not only building the bomb but also enhancing the image and security of Pakistan.

You also write that many established scientists in Pakistan resented that Khan was called the Father of the Nuclear Bomb. How do you see him?

He certainly developed and nurtured Pakistan's nuclear programme, and his uranium enrichment programme, and the secrets he stole from the nuclear facilities in The Netherlands, all helped towards the building of the bomb. The bomb was far from being a single handed job. So the country's nuclear establishment found it insulting that one man was bestowed the honor. The mythmaking had gone too far, many top scientists felt.

Could it have occurred to Khan that if the bomb was unleashed on India, millions of Muslims could have been affected too?

I have talked to many people who are close to Khan. Their view of the nuclear bomb -- and that could be partly Khan's too -- was that it was a means of stability and not danger. Having the bomb made a war less likely with India. Of course, many people would dispute this.

India and Pakistan nearly came to a war in 2002 following the attack on the Indian Parliament by Pakistan-backed militants. What did Khan feel about the conflict?

Many people in South Asia, and many politicians and analysts in the West believed that the threat of nuclear destruction stopped the war. Khan's fame within Pakistan began to grow even more.

Ironically the West was going after him, gathering evidence of his sale of nuclear information to North Korea, Libya and Iran. But in Pakistan Khan was seen as a hero for having brought 'security' to the country through its nuclear arsenal. And he himself believed so.

Your book says many people who knew Khan in the 1970s are surprised, even shocked, to see him grow as a scientist and a powerful man.

He was a modest person and it looked like he had modest goals for himself. But the humiliation Pakistan went through after its defeat in 1971 began changing things dramatically for Khan --- and for Pakistan itself.

He certainly had the ability to win over people, isn't it?

Khan was a people person. His skills as a businessman were more important than the skills as a scientist. His ability to build a network of loyal friends including German and Dutchmen who broke the law even when they knew they were helping to build the bomb is remarkable.

The West had put pressure on President Musharraf to hold Khan responsible for the nuclear blackmarket and yet it took Musharraf a long time to get the infamous confession from Khan.

In 2003 when the pressure began mounting on Musharraf to get rid of Khan, the latter went around hinting that he had a lot of incriminating information against the army and the civilian rulers. Nobody knows what exactly he had. In any event, even after he confessed to Musharraf and then to the nation about his secret nuclear deals, there was no doubt he did so only because he was sure of a deal.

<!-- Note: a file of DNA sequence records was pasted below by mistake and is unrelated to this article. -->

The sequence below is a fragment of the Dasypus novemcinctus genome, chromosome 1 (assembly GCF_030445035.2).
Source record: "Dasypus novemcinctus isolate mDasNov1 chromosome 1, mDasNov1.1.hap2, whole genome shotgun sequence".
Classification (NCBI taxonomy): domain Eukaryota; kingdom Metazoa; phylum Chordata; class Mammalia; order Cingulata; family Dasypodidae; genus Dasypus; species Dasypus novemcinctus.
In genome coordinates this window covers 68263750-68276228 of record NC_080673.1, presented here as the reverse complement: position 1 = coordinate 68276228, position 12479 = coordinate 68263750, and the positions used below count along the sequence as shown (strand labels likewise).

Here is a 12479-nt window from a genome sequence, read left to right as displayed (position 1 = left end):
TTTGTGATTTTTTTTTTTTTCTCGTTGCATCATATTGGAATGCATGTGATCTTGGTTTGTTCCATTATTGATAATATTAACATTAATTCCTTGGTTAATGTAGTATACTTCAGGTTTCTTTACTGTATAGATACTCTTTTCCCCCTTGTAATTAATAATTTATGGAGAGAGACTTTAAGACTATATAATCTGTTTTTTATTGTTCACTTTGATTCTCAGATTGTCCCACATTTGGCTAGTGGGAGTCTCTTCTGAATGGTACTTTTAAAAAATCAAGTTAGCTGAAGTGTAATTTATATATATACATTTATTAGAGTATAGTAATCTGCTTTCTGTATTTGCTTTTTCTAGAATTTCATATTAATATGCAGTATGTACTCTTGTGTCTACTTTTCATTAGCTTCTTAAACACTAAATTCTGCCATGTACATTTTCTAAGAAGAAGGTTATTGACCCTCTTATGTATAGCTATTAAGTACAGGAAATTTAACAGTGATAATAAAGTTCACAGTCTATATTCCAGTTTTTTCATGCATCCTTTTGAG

He knew the incriminating information against him could not be denied. But given his prestige and power, he had made sure that he would get a pardon, that he would be under house arrest and that he would not be handed over to the Americans.

Given his cocky attitude and pride why did he break down before Musharraf in January 2004 and confessed to the nation?

Because of the fact that it was not just any army officer who was dealing with him. Here was the most powerful politician in the country and Musharraf was showing him the definite proof of his (Khan's) transactions. Till then he had refused to believe that he could be ever stopped. His ego was so big that he just could not imagine anyone had the courage to stop him.

When Musharraf told him it was all over, all of a sudden the edifice he had constructed over the years collapsed.

What made Musharraf act decisively against Khan?

For quite some time (before January 2004), Musharraf has been clipping Khan's wings. I don't think the two men really liked each other. Pressure had been building on Musharraf to act against Khan especially as Libya was abandoning its nuclear programme and definite proof of Khan's role in that programme was coming to light.

By the middle of 2003, America had definite evidence of Khan's involvement in the nuclear programmes in Iran and North Korea. But Musharraf too was afraid to act against Khan because of the latter's popularity and prestige within the country. It was only when Colin Powell, the then US secretary of state, spoke to Musharraf things began to move fast and dramatically.

How did Powell get Musharraf to change his mind?

Powell and Musharraf had a very good working relationship for a long time. Powell called Musharraf at the end of January 2004, saying: We are now going to talk general to general. If Musharraf did not act decisively, Powell warned, President Bush would make a speech soon about Khan's hand in nuclear proliferation in Libya. Powell also said: You may want to -- and I strongly recommend that you do -- act. Within a few days Khan was under house arrest.

What was the biggest challenge in researching this book?

It covers more than 30 years of nuclear proliferation history and it spans many countries including North Korea. To get to the bottom of this highly secretive world is not easy. Of course, I could not meet with Khan but I did go to Pakistan and I did try to meet with him. Many people in Pakistan did not want to speak about him and the nuclear programme, though some people spoke off the record.

Some of Khan's friends spoke to me, and it was very important to listen to them because their views shed light on his thinking, his behaviour and his motivation. And yet there are many unanswered questions in this book.

The final answers lie with a man who is very sick, who is under house arrest in Islamabad, and out of touch with the outside world.